The stock closed down on its first day of trading on the CSX. Here is a breakdown of the current landscape and some up-and-comers to keep an eye on.
Curaleaf (LDVTF) is the latest multi-state cannabis operator to go public through a reverse takeover. The Massachusetts-based cannabis company priced its shares at C$11.45 on Monday, but on its first day of trading on the Canadian Securities Exchange, the stock fell almost 20% -- closing at C$7.40. Lucky for investors, it jumped back 14% and managed to close on Tuesday at $8.35. Certainly, this isn't what investors were expecting following the intense increases in stocks like Tilray (TLRY) and Canopy Growth (CGC) .
"If they were expecting a quick windfall, maybe worry, although some of these cycles rebound well. It could take a while given the broader market and continued uncertainty," said Evan Eneman, CEO of ELLO, a cannabis advisory service. "This selloff and cooling of the cannabis stocks in Canada and their U.S. listings is nothing new. This has been the same cycle for the past two years, as major milestones have been achieved in the industry, meaning the runup of anticipation and then the selloff to take gains by early investors."
However, part of this could be attributed to the confusion over the numerous multi-state operators that have hit the market in the last six months. It seems they all claim to be the largest, have the biggest footprint and are the most profitable.
Curaleaf had been known as Palliatech until just recently, and was founded in 2010. The company is mostly on the east coast, even though these markets have fewer licenses and are characterized by the restrictive lists of conditions for patients. It is located in 12 states and owns and operates 28 dispensaries, 12 cultivation sites and 9 processing sites.
CEO Joe Lusardi said, "Our view is that the East coast has been conservative, but appropriately so. Oregon and Washington have few regulations and no limit on operators." These states have also experienced severe price declines due to oversupply. There has also been a diversion of inventory to the black market, as growers dump unsold inventory.
Lusardi said that the company is currently servicing 33,000 unique patients and employs 875 people. The company has a C$4 billion valuation and sold roughly $400 million in private placements prior to going public.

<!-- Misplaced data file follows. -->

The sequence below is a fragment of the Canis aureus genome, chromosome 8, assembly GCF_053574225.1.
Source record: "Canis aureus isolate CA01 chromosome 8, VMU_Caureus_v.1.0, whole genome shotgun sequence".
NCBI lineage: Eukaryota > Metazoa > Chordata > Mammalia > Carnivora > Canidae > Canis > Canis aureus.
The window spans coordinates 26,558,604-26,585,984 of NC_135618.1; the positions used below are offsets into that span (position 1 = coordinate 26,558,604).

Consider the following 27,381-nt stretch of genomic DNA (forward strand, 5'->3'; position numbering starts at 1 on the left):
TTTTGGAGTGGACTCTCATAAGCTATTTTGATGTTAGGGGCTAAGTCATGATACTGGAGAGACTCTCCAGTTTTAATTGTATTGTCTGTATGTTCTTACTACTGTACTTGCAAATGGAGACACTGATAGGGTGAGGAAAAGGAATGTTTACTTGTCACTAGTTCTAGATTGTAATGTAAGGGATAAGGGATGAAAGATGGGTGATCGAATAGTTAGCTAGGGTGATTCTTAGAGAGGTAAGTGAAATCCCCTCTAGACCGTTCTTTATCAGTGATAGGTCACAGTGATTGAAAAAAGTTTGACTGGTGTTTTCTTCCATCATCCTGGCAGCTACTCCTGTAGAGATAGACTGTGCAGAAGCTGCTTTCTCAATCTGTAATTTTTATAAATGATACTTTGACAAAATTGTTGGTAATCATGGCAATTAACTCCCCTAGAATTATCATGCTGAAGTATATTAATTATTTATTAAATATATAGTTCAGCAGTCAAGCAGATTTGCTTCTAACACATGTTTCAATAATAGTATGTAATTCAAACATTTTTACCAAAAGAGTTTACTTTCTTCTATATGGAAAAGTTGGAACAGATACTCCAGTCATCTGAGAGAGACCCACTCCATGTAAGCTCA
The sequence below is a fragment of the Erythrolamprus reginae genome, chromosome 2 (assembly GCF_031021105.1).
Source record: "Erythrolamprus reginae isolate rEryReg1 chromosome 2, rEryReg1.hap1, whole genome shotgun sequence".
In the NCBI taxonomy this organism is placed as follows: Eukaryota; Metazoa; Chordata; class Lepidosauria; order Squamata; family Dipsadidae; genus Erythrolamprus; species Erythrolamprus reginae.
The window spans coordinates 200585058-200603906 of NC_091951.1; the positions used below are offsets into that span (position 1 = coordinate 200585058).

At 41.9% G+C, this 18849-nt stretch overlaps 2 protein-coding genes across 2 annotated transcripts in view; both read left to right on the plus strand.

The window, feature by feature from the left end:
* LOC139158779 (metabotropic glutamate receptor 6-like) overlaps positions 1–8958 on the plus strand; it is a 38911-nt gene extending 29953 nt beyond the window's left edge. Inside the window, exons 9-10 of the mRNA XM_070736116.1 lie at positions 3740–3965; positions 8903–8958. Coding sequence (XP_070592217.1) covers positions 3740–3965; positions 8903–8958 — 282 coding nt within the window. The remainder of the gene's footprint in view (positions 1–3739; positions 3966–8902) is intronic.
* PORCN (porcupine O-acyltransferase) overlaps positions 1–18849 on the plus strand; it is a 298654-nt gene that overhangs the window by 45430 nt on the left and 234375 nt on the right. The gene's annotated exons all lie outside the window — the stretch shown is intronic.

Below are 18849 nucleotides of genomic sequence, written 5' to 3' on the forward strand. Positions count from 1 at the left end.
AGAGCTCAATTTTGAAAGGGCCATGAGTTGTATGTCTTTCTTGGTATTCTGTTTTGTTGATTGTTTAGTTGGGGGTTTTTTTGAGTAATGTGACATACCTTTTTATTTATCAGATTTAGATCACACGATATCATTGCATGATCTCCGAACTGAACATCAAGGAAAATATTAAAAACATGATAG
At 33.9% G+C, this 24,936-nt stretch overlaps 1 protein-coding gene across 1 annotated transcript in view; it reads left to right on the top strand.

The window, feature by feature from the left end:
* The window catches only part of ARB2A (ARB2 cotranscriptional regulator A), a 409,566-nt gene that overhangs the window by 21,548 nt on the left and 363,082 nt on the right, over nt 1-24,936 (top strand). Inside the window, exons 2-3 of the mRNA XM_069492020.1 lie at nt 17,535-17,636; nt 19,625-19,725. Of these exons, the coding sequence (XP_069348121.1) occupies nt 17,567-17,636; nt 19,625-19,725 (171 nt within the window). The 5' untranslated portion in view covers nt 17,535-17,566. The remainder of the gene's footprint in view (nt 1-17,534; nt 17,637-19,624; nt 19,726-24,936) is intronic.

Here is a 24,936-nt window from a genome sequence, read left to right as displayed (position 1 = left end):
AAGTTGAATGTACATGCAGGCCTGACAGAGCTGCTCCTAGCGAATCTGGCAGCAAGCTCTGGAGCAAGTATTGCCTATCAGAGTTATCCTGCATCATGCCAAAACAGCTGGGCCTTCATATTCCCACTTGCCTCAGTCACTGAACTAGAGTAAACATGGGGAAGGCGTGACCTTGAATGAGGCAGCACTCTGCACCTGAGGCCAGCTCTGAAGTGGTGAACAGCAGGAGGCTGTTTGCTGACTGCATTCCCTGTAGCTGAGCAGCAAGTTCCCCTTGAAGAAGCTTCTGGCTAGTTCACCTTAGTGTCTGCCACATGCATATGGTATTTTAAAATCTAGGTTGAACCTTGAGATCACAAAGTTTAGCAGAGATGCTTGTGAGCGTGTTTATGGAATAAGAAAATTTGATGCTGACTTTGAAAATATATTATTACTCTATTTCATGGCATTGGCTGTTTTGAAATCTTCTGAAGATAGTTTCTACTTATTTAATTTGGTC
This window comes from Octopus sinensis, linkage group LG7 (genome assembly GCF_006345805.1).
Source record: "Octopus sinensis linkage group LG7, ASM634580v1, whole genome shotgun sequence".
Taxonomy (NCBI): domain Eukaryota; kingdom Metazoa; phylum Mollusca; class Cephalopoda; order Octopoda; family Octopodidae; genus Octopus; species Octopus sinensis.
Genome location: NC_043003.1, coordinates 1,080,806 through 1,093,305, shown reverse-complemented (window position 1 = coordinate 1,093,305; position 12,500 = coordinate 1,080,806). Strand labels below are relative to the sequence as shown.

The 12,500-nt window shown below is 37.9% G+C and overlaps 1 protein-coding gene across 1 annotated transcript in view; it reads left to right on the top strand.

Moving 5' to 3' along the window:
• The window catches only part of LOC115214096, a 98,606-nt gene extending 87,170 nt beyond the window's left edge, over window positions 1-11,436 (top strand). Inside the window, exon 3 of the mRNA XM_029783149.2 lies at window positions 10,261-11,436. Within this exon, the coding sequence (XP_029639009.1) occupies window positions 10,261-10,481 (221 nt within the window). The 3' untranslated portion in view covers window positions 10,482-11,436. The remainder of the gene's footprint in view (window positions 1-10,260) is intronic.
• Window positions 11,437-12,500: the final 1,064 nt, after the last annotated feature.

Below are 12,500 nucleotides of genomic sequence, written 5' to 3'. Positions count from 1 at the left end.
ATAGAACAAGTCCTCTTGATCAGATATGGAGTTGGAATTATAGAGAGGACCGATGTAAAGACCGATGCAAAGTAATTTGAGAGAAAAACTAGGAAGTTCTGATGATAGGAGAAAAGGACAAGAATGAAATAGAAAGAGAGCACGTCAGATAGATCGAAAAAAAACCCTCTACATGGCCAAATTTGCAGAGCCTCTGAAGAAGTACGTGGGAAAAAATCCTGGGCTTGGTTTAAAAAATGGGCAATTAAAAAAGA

By comparison, Acreage Holdings has raised $350 million and is located in 14 states, soon to be 15 states. It is also doing a reverse takeover with an Ontario company called Applied Inventions Management Corporation. The initial trading is expected near November 11, and it is expected to be valued between $2 and $2.5 billion.
iAnthus (ITHUF) has been trading longer than Curaleaf and with its recent acquisition of MPX Bioceutical (excluding MPX International), will include operations and cannabis licenses in 10 states. They will operate in 56 retail locations and have 14 cultivation/processing facilities. Yet, the company only has a market cap on the OTC stock of $321 million and C$400 million for the CSE stock. It has revenues of C$2.7 million.
The question then is whether Curaleaf is overpriced or iAnthus is a bargain. Is iAnthus appropriately priced because it has been trading longer and Curaleaf gets the new stock premium like a shiny new toy? While the iAnthus stock price has risen 153% over the past year, its valuation still pales in comparison to these other multi-state operators.
"As with most investments, you're primarily investing in the team. That's the best way to differentiate one multi-state operator from another," said Enerman. "Certainly you would also want to consider the assets in each market, which markets they're in and the dynamics of the markets (open v. closed), which ones are revenue producing versus cost centers and how that all aligns for the overall consolidated entity. Many operators have been buying revenue, and expensively as well, and that model doesn't always work over the long term if there isn't a good integration plan and ability to execute."
The next multi-state operators that investors should be prepared to begin hearing more about are Verano and Grassroots Cannabis. Verano is located in four states and owns six dispensaries, but could end up with 30-60 licenses due to some upcoming announcements. Grassroots Cannabis is in six states and owns 27 licenses. Both claim to be on their way to becoming the largest multi-state operator.
Enerman added, "As competition ramps up, revenues slow or dry up and companies struggle to find free cash flow, we'll see who has the better model and ultimately you can start to see those signs in how management views and monitors their business, taking into account all risk factors as well as opportunities for growth."